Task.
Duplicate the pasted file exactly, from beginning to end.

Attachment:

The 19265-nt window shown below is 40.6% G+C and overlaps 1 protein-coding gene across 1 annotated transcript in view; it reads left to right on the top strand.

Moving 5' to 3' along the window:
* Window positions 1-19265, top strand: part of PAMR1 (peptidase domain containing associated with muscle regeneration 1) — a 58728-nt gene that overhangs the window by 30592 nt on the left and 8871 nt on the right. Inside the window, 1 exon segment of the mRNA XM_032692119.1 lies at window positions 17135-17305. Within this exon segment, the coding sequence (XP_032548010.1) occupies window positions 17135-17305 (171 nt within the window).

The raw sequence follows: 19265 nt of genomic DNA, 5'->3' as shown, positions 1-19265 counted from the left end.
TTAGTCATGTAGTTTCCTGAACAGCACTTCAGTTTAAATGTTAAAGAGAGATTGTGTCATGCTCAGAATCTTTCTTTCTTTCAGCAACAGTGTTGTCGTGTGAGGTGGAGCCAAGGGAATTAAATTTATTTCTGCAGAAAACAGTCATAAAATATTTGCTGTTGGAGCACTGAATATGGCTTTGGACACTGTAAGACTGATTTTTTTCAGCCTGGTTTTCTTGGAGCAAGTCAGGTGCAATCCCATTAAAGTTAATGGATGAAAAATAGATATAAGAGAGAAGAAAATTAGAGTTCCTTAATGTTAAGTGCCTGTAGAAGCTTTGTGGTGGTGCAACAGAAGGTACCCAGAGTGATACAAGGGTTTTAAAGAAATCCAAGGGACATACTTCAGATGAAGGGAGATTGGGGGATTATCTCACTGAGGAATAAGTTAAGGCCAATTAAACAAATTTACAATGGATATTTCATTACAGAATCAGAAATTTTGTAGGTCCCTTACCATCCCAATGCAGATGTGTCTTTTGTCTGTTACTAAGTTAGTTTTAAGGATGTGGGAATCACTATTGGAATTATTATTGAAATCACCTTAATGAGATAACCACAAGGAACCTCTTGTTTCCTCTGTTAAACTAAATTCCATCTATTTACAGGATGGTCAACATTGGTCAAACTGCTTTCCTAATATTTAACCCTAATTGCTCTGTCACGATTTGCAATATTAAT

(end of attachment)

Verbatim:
The 19265-nt window shown below is 40.6% G+C and overlaps 1 protein-coding gene across 1 annotated transcript in view; it reads left to right on the top strand.

Moving 5' to 3' along the window:
* Window positions 1-19265, top strand: part of PAMR1 (peptidase domain containing associated with muscle regeneration 1) — a 58728-nt gene that overhangs the window by 30592 nt on the left and 8871 nt on the right. Inside the window, 1 exon segment of the mRNA XM_032692119.1 lies at window positions 17135-17305. Within this exon segment, the coding sequence (XP_032548010.1) occupies window positions 17135-17305 (171 nt within the window).

The raw sequence follows: 19265 nt of genomic DNA, 5'->3' as shown, positions 1-19265 counted from the left end.
TTAGTCATGTAGTTTCCTGAACAGCACTTCAGTTTAAATGTTAAAGAGAGATTGTGTCATGCTCAGAATCTTTCTTTCTTTCAGCAACAGTGTTGTCGTGTGAGGTGGAGCCAAGGGAATTAAATTTATTTCTGCAGAAAACAGTCATAAAATATTTGCTGTTGGAGCACTGAATATGGCTTTGGACACTGTAAGACTGATTTTTTTCAGCCTGGTTTTCTTGGAGCAAGTCAGGTGCAATCCCATTAAAGTTAATGGATGAAAAATAGATATAAGAGAGAAGAAAATTAGAGTTCCTTAATGTTAAGTGCCTGTAGAAGCTTTGTGGTGGTGCAACAGAAGGTACCCAGAGTGATACAAGGGTTTTAAAGAAATCCAAGGGACATACTTCAGATGAAGGGAGATTGGGGGATTATCTCACTGAGGAATAAGTTAAGGCCAATTAAACAAATTTACAATGGATATTTCATTACAGAATCAGAAATTTTGTAGGTCCCTTACCATCCCAATGCAGATGTGTCTTTTGTCTGTTACTAAGTTAGTTTTAAGGATGTGGGAATCACTATTGGAATTATTATTGAAATCACCTTAATGAGATAACCACAAGGAACCTCTTGTTTCCTCTGTTAAACTAAATTCCATCTATTTACAGGATGGTCAACATTGGTCAAACTGCTTTCCTAATATTTAACCCTAATTGCTCTGTCACGATTTGCAATATTAAT